I’ve been writing about tech for nearly a decade now, and in that time, one thing has always seemed perpetually promising, and yet also ultimately unsatisfying: remote streaming consumer computing. I’m not talking about remotely connecting to your work PC to grab a couple of files, but actually using programs interchangeably with your own local apps, despite some being hosted and run entirely on a server in some data farm nearby. Inevitably, however, this idea has been met with the harsh truths of reality, which has led to situations like the original OnLive flameout, for instance.

Remotely streaming software has huge advantages – it means users don’t have to worry too much about their operating system, hardware specifications, or even necessarily device form factor when they’re choosing software, and that could be very good news for the future of low-cost, modestly specced devices like Google’s Chromebooks...

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Google taps cloud, big data 'and satellites' to track overfishing

Grazed from  Author: Editorial Staff.

Google has helped launch an ambitious project combining cloud computing, big data and satellite networks to monitor global fishing activity with an eye to curb overfishing. Global Fishing Watch, formed with environmental groups Skytruth and Oceana, is described as the first global view of commercial fishing based on satellite data analysis.

It's intended to "give citizens a simple, online platform to visualize, track and share information about fishing activity worldwide," according to a release from Oceana. A prototype of the system was shown off Friday at the 2014 International Union for Conservation of Nature World Parks Congress in Sydney, Australia, where Google is hosting a mapping workshop. A public release version of the project is still in development...

Cloud Computing: These Are The Only 3 Things Microsoft CEO Satya Nadella Cares About

Grazed from Fool. Author: Evan Niu.

Microsoft hosted a media event at its Redmond headquarters last week, and CEO Satya Nadella gave some key insights to investors on where his priorities lie. At a high level, the CEO only cares about three things when it comes to customer usage and the source of Microsoft's revenue. Unsurprisingly, they are Windows, Office 365, and Azure.

The big three

Of course, Windows and Office have long been Microsoft's two primary cash cows, followed closely by the company's server offerings. Compared to those three businesses, Azure is relatively young. With the announcement of Windows 10, Microsoft is doing away with the distinction between Windows and Windows Phone. Windows 10 will operate on all form factors, including smartphones and tablets...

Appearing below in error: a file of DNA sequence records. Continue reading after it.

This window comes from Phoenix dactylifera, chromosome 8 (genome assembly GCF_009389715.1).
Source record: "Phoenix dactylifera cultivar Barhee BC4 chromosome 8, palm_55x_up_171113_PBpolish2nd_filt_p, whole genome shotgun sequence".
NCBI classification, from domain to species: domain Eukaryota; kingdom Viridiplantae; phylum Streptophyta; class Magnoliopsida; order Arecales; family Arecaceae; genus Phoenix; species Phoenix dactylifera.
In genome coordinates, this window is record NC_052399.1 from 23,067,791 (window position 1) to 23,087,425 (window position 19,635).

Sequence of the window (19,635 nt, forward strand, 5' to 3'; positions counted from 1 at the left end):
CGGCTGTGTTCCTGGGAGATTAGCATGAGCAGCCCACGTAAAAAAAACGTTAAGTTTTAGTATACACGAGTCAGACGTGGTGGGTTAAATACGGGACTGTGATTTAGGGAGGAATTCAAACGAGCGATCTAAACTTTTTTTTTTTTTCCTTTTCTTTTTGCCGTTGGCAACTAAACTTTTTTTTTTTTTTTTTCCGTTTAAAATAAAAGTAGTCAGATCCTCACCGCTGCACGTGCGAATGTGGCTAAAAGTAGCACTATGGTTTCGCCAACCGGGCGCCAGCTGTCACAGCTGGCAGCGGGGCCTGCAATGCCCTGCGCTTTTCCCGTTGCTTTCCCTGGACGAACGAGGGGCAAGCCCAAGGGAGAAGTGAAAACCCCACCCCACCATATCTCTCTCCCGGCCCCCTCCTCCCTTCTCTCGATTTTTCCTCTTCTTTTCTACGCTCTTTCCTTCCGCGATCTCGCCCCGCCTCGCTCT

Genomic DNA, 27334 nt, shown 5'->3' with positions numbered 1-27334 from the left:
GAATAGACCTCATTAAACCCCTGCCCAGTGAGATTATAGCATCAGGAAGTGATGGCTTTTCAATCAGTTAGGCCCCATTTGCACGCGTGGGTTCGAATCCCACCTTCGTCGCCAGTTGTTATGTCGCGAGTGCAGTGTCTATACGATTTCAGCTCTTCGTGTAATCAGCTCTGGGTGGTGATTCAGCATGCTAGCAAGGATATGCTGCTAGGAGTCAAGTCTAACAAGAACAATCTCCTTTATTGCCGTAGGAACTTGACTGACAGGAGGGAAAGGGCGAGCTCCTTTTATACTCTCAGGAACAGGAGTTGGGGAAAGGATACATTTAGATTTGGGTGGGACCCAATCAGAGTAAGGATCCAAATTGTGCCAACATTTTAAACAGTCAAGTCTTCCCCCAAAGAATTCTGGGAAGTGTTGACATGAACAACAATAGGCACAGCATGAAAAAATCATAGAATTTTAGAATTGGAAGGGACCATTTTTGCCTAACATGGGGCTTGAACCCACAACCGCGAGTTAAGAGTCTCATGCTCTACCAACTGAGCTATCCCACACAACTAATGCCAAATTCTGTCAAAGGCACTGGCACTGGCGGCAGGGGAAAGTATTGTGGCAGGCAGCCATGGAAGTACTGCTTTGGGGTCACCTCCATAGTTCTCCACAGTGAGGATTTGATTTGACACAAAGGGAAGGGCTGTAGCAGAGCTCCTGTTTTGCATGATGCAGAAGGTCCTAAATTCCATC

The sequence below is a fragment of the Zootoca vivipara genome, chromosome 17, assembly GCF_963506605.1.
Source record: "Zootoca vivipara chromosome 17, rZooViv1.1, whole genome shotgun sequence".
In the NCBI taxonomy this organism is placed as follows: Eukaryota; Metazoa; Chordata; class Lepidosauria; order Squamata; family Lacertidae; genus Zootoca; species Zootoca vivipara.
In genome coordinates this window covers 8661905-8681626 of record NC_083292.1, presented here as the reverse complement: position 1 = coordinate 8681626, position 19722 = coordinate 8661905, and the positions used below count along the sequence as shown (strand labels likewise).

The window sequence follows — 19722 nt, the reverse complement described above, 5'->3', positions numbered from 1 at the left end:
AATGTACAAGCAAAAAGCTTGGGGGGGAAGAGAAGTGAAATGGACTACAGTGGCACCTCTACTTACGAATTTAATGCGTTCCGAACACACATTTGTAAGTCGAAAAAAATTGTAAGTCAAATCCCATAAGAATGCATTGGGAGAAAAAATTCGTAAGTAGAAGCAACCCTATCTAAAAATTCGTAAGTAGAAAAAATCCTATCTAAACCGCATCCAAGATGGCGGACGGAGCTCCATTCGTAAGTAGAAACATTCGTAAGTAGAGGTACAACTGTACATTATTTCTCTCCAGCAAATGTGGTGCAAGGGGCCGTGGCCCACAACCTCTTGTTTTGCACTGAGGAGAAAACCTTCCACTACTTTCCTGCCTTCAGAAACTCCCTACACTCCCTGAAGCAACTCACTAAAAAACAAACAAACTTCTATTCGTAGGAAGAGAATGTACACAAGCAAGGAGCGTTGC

2015 Outlook For Enterprise Cloud Adoption

Grazed from Forbes. Author: Mike Kavis.

On a recent flight home after meeting with a large bank, I started reflecting on how the conversations about cloud computing with clients have changed over the last 12 to 24 months. In 2012 and 2013, a lot of the conversations where focused on “what is cloud computing,” “help us build a cloud strategy” or “how do we automate our infrastructure.” As we near the end of 2014 these conversations have changed drastically. Most progressive enterprises are knowledgeable about all of the different cloud service models (IaaS, PaaS, and SaaS), have researched the major vendors, have started executing on their cloud strategy, and have become experts at managing the IaaS layer. The focus now appears to be moving up the stack towards the application layer.

2015: The year of cloud applications

Many enterprises have already laid the basic foundational work for their clouds and we’re seeing a mixture of private and public clouds being implemented with a high level of automation at the infrastructure layer. Enterprises have invested a lot of time into implementing guardrails around their clouds so that developers can consume the cloud services in a secure and compliant manner...

Microsoft Says Windows Will Run Docker, the Next Big Thing in Cloud Computing

Grazed from Wired. Author: Ross Patton.

The next big thing in cloud computing doesn’t work with Microsoft’s Windows operating system. But Microsoft wants to change that. As part of its ongoing effort to embrace the latest tech trends, Microsoft says it’s building a version of Windows that will offer something akin to Docker—a technology originally created for the Linux operating system that’s all the rage among the companies and engineers developing the massive online services that have come to define the modern tech world.

To build a modern online service—such as a Google, a Facebook, a Twitter, or even the services running inside major financial institutions and other traditional businesses—you’re typically forced to run software across dozens, hundreds, or even thousands of computer servers, and Docker provides a way of doing this more easily and more efficiently...